Reverse-discrimination case splits Supreme Court
Justice Kennedy appears to be the tiebreaking vote on whether New Haven, Conn., discriminated against white firefighters.
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Justice Antonin Scalia said that the two provisions seem to be "at war with one another."Skip to next paragraph
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Deputy Solicitor General Kneedler and New Haven's lawyer, Christopher Meade, said the law works toward a common goal.
The disparate impact section of the law is a prophylactic against intentional discrimination, Kneedler said. It is designed to encourage employers to self-police their employment practices by halting and correcting any practice that might result in a disparate impact against minority workers, he said.
The justices were divided over whether the completed employment test should have been so easily discarded.
"Shouldn't there be some standard that there has to be a significant – a strong showing after the test has been taken that it's deficient ... before it can be set aside?" Kennedy asked.
Kneedler responded that the Obama administration did not believe such a high showing was necessary because the city invalidated the test results for all candidates, not simply the white candidates. The government viewed the blanket invalidation as racially neutral.
Several conservative members of the court took issue with that view. Chief Justice John Roberts said New Haven's position, if adopted, would create a "blank check to discriminate" against white employees.
One recurring issue during the argument was whether employees who pass a promotion test are entitled to not have the test thrown out.
Kennedy said federal law creates a presumption that such employment tests should not be easily dismissed.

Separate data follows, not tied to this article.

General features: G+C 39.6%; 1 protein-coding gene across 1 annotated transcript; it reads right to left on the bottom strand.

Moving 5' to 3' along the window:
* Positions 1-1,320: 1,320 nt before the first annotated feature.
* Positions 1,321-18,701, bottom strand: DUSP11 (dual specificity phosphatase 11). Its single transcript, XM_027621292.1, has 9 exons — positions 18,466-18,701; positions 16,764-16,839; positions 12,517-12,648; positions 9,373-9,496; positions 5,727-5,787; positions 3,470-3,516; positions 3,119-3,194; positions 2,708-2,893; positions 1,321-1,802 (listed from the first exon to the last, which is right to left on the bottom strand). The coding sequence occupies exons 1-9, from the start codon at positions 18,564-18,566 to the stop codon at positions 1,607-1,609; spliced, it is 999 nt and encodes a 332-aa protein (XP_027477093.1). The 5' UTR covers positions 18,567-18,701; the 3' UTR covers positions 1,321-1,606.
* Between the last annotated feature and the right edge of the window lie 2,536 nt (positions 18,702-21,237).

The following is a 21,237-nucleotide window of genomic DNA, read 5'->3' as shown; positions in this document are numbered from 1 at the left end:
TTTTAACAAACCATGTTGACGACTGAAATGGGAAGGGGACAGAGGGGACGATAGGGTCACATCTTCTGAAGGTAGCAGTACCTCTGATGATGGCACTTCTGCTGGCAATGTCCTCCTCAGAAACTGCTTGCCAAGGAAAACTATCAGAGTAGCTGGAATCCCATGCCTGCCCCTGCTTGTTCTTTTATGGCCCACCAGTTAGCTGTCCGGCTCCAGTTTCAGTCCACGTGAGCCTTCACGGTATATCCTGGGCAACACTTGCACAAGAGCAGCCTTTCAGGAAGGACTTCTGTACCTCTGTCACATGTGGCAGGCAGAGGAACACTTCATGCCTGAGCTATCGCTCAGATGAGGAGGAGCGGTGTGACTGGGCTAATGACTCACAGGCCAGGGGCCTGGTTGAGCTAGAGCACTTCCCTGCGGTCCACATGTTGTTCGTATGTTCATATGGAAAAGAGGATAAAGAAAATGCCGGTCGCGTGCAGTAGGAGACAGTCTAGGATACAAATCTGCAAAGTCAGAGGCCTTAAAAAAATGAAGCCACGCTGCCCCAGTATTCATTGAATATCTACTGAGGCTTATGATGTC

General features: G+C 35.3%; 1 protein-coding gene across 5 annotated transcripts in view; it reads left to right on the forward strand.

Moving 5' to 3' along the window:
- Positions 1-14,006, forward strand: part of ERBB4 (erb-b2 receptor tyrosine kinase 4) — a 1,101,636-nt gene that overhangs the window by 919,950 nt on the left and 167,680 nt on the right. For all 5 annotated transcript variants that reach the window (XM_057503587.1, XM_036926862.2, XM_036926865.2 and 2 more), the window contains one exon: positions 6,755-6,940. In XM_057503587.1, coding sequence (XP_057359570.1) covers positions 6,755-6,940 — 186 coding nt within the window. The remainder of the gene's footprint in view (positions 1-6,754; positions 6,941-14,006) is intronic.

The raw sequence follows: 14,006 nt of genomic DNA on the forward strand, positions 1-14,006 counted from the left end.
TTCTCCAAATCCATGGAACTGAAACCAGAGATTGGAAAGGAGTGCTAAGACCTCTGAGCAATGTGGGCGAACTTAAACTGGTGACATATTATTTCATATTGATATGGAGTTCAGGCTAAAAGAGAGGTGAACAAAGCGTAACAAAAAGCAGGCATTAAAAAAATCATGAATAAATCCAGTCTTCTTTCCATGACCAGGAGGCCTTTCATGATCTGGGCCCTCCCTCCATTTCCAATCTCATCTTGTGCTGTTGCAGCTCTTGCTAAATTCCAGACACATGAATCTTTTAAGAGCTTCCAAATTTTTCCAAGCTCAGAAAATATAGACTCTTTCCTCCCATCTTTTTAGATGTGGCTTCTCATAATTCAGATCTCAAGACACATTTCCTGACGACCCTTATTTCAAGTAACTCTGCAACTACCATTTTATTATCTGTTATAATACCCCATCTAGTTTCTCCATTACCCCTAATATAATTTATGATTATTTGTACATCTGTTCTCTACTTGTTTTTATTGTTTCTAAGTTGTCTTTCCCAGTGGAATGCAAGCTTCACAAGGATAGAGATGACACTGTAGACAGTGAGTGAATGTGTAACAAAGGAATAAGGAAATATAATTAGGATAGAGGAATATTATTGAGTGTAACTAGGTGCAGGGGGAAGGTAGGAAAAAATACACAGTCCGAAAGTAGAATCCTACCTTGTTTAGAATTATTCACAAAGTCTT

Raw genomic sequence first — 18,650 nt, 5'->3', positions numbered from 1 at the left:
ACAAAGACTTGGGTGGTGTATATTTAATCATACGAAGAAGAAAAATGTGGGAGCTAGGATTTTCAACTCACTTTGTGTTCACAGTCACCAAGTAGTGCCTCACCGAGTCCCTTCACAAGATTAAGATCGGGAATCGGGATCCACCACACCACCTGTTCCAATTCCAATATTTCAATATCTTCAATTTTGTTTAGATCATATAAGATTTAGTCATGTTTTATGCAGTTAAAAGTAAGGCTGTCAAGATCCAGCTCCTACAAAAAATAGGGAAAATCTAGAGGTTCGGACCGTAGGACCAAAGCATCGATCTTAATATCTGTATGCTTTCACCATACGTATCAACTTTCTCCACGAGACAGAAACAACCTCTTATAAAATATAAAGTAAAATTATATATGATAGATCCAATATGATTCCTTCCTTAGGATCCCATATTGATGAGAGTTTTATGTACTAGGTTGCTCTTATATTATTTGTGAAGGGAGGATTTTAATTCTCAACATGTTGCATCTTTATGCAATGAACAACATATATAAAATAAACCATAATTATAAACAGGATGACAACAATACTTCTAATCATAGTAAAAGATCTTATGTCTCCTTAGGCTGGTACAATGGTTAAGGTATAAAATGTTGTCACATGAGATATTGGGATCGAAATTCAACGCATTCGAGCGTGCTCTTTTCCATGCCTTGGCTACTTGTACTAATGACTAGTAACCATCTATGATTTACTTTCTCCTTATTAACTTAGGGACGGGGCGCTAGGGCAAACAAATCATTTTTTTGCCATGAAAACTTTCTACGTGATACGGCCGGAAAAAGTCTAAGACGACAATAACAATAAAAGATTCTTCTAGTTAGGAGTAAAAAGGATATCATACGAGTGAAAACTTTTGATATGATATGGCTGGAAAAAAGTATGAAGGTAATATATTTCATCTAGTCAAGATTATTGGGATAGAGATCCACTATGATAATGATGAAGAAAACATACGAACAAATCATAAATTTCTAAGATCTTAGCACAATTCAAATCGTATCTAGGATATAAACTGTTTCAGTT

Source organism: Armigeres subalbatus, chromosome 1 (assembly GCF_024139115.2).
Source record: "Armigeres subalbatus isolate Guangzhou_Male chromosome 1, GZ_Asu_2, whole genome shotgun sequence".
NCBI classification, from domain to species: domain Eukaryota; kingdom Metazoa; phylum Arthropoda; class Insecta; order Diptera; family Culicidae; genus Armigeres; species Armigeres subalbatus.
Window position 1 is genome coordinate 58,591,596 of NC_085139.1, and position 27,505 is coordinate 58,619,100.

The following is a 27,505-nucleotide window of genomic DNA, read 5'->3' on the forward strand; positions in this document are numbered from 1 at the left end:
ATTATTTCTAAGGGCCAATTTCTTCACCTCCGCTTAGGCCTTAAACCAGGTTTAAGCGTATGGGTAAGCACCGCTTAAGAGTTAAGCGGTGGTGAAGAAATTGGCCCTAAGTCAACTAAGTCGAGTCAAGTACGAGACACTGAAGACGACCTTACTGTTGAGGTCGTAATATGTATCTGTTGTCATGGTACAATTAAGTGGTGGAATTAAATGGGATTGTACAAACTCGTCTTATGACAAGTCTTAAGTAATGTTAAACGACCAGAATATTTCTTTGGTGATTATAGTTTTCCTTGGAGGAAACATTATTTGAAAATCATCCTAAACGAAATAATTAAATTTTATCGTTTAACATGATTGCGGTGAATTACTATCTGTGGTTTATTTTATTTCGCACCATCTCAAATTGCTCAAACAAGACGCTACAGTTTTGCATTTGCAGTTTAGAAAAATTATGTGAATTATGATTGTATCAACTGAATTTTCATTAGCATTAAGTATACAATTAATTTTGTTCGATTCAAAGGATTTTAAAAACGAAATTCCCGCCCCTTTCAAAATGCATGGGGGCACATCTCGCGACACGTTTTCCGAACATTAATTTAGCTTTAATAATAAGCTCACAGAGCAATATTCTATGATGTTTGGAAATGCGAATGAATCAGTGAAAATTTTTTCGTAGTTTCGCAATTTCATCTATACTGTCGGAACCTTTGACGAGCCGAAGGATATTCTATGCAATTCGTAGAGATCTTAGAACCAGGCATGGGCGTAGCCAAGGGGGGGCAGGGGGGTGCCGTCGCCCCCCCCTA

Mr. Meade disagreed. "Just because a test has been administered doesn't mean that Title VII's disparate impact provisions suddenly disappear," he said. "There's no entitlement to be promoted on the basis of a flawed or discriminatory test."
Meade said the alternative would be to force employers to make workplace decisions based on a suspect test. "It's much better for an employer to stop," he said, "rather than to rush forward and to create potentially further discrimination and a more aggressive use of race down the road."
Arguing from the liberal side of the court, Justice David Souter took issue with the firefighters' approach to the case.
"The problem I have with your argument is that it leaves a governmental body like New Haven in a damned-if-you-do, damned-if-you-don't situation," Justice Souter said. Either the city gets sued by the white firefighters, or it gets sued by the black firefighters.
Souter added, "Whatever Congress wanted to attain [in passing Title VII], it couldn't have wanted to attain that kind of a situation."
The firefighters' lawyer, Gregory Coleman, told the justices that the city threw his client's high-ranking test scores out based on a mere "good faith belief" that the city might be sued. He said the city should have to demonstrate more to justify the adverse action against his clients.
"Our firefighters had already taken the test; they had earned their promotions under state law," he said.
A decision in the case is expected by late June.